Diabetes has become a pandemic, leaving more than 422 million people worldwide on lifelong medication. Science and scientists are struggling to find a diabetes treatment that can cure this chronic disease permanently.
Diabetes is a prime cause of diseases such as kidney failure, blindness, heart attack, and stroke. The number of people affected by any kind of diabetic disorder has grown 4 times to what it was about 4 decades ago. This has led the WHO to consider diabetes as an epidemic, predicting that it will soon become the 7th leading cause of death all over the world.
Despite its enormous impact, there is still no cure for any type of diabetes. The current treatments available help patients control symptoms to some extent, but people with diabetes still face many long-term health problems.
What Are Advanced Treatments For Diabetes?
Diabetes affects the regulation of insulin, a hormone necessary for the absorption of glucose into cells, resulting in high blood sugar. Despite some similarities in symptoms, the two main types of diabetes develop in different ways. Type 1 diabetes is an autoimmune disease that destroys insulin-producing pancreatic cells. In contrast, type 2 diabetics develop resistance to insulin, which means it has less and less effect on lowering blood sugar.
The biotech industry has apprehended this chance and is working to develop new treatments for diabetes and is pursuing a cure.
Let’s see what’s happening on the ground and how it will change the way diabetes is treated.
Type 1 diabetes
Replace missing cells with cell therapy
Cell therapy is still a very young and fresh concept. Cell therapy is one of the greatest hopes for a cure for diabetes, especially type 1 diabetes. Replacing the missing insulin-producing cells can potentially restore normal insulin production and save the patient.
However, the first attempts at transplanting pancreatic cells were largely unsuccessful, mainly because the immune responses rejected and destroyed the transplanted cells. The lack of sponsors is also a limitation.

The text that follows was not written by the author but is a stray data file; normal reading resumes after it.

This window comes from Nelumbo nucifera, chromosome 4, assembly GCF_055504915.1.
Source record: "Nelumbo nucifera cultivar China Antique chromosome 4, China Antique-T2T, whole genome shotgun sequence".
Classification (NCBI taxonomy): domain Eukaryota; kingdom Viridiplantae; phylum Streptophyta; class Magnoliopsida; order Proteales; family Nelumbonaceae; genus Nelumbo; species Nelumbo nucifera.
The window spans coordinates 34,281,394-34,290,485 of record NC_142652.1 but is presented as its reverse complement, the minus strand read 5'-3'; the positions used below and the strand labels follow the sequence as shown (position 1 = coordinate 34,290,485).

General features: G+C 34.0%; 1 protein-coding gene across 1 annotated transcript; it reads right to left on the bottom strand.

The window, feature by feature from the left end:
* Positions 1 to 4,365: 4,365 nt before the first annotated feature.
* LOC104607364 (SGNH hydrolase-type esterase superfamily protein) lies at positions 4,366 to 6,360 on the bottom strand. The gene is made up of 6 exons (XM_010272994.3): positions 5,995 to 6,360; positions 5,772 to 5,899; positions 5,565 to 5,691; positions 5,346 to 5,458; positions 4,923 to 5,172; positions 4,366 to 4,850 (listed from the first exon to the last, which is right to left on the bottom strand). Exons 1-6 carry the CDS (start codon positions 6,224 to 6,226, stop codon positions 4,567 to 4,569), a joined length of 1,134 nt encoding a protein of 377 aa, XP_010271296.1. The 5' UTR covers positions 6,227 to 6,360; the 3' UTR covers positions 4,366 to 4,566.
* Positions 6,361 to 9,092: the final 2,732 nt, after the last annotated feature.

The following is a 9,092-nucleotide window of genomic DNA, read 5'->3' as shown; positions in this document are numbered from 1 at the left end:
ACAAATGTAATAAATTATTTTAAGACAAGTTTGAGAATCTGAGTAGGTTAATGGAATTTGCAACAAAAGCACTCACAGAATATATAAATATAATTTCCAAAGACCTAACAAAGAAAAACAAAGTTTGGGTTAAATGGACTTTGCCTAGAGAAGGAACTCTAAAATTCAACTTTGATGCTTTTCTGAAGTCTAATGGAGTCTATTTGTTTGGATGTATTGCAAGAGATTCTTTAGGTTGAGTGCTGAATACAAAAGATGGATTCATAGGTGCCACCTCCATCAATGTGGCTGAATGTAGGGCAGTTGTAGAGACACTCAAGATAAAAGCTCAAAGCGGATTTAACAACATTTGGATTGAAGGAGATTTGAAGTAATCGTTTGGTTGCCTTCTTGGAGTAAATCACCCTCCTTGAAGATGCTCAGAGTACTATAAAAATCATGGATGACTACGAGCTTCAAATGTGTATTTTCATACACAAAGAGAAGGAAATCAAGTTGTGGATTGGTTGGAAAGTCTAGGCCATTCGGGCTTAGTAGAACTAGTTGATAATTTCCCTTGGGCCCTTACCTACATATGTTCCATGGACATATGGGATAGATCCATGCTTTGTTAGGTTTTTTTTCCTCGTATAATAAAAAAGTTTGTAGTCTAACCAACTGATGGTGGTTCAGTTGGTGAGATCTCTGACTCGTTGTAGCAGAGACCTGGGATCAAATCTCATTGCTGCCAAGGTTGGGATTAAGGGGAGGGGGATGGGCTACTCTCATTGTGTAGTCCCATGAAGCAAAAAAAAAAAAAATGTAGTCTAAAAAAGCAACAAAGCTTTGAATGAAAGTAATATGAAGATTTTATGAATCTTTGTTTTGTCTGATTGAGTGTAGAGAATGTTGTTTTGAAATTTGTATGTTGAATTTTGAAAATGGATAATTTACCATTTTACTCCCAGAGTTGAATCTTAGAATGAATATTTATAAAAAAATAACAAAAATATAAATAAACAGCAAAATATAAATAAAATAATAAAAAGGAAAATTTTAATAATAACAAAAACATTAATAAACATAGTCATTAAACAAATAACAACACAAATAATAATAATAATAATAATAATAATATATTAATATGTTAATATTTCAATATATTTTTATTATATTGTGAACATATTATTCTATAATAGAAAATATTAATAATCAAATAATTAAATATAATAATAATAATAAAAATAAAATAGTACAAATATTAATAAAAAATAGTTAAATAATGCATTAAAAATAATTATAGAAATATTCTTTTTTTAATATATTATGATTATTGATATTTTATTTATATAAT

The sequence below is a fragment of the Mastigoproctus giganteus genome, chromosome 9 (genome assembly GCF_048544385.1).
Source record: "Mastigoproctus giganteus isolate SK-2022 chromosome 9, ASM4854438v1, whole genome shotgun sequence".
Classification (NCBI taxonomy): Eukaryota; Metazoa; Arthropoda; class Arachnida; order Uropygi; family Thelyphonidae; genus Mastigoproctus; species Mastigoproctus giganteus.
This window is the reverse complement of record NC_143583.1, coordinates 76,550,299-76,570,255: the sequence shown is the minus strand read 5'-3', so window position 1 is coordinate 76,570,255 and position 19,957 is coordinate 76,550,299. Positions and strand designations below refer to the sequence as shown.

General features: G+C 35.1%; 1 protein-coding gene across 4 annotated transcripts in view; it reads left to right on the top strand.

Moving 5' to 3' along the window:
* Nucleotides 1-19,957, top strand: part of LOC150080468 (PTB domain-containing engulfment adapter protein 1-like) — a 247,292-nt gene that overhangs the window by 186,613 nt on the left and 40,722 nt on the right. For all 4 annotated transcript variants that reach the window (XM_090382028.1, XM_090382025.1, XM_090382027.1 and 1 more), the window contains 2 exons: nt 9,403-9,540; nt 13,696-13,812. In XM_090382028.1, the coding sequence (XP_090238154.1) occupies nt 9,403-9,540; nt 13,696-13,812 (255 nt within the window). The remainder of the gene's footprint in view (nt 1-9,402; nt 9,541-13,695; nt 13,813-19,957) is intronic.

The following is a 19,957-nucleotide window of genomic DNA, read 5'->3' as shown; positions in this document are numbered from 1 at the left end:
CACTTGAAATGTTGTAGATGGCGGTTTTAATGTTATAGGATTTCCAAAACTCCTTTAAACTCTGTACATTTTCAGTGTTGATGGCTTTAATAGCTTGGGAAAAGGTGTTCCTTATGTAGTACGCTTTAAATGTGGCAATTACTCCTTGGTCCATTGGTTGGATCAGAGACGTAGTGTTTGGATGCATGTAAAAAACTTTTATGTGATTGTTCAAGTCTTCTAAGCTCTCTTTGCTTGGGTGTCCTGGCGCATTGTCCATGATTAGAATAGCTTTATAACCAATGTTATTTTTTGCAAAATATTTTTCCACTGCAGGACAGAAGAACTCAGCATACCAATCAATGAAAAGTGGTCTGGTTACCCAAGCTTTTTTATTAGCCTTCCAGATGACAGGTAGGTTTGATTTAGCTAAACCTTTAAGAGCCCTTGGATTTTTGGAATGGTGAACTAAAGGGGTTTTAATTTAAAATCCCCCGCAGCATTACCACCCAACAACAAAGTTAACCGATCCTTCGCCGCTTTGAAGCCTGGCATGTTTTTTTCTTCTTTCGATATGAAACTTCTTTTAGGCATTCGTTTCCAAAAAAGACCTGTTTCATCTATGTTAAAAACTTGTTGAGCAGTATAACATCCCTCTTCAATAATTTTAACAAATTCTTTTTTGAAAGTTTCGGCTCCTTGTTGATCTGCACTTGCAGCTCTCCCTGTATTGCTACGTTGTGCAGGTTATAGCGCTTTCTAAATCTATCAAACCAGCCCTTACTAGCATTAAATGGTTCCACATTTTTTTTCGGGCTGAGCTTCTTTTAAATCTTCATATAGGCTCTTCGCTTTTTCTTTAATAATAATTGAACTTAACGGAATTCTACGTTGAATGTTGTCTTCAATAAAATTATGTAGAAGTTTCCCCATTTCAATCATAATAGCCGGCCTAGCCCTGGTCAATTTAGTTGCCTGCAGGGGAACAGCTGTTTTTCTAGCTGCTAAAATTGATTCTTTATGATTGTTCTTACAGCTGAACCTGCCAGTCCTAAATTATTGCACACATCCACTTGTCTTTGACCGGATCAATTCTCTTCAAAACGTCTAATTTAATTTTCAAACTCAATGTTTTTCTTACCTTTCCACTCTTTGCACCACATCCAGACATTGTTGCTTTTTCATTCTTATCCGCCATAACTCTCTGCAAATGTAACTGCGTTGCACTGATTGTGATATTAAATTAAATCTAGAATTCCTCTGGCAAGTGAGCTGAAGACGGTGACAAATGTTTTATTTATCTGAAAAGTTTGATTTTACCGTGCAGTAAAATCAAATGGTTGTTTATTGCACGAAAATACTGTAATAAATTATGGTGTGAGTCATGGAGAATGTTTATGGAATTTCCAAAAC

A Belgian company is pursuing a method where a patient’s liver cells are transformed into insulin-producing cells to avoid problems with the supply of donor cells. In the UK, a company is developing a similar process to source cells from the pancreas.
Major pharmaceutical companies are still in the early stages of developing their own cellular diabetes treatments. One of the largest diabetes treatment providers is bidding on stem cells and encapsulated devices, saying the first clinical trials could take place in the “next few years”.
Although the promises are great, these technologies are still far from the market. First, clinical trials must show they work. In addition, prices can be high because cell therapies for other uses, such as oncology, come with six-figure prices and struggle to be reimbursed by health insurance companies. Since diabetes is largely not an immediately life-threatening illness compared to cancer, health insurance companies in some countries may be reluctant to cover treatment.
Type 2 diabetes
Stimulating insulin production
One of the greatest successes in the treatment of type 2 diabetes has been glucagon-like peptide (GLP) 1 receptor agonists, which induce insulin production in pancreatic beta cells and, at the same time, the secretion of glucagon, a suppressive hormone with the opposite effect of insulin. All major pharmaceutical companies have GLP1 drugs on the market or in their projects. A company is going ahead with a first oral version of a GLP1 drug that is now on the market.
It wasn’t until the last decade that scientists recognized the primary role that microbes living inside and outside of us play in our health. The human microbiome, and the gut microbiome, in particular, has been linked to several chronic diseases, including diabetes.
An unbalanced microbiome has been found in diabetic patients who have a less diverse gut microbiome than healthy people. Recent studies have shown that stool transplants, used to transference the microbiome of a healthy human being to the gut of a diabetic, can lead to short-term enhancements in resistance to insulin in overweight patients with type 2 diabetes.
Although capable, the field of the microbiome is still very undeveloped and its intricacy makes it difficult to establish causality after finding a connection. Until other diabetes treatments are tested in a clinic, it will be tough to regulate the true power of the microbiome in this section.
What’s Next in Diabetes Management?
The market for diabetes is expected to be around 86 billion business by 2025. Scientists are already researching to introduce microchips that can help in identifying type 1 diabetes before any symptoms appear. Also, about nanorobots that travel in the bloodstream while measuring the glucose and administer insulin.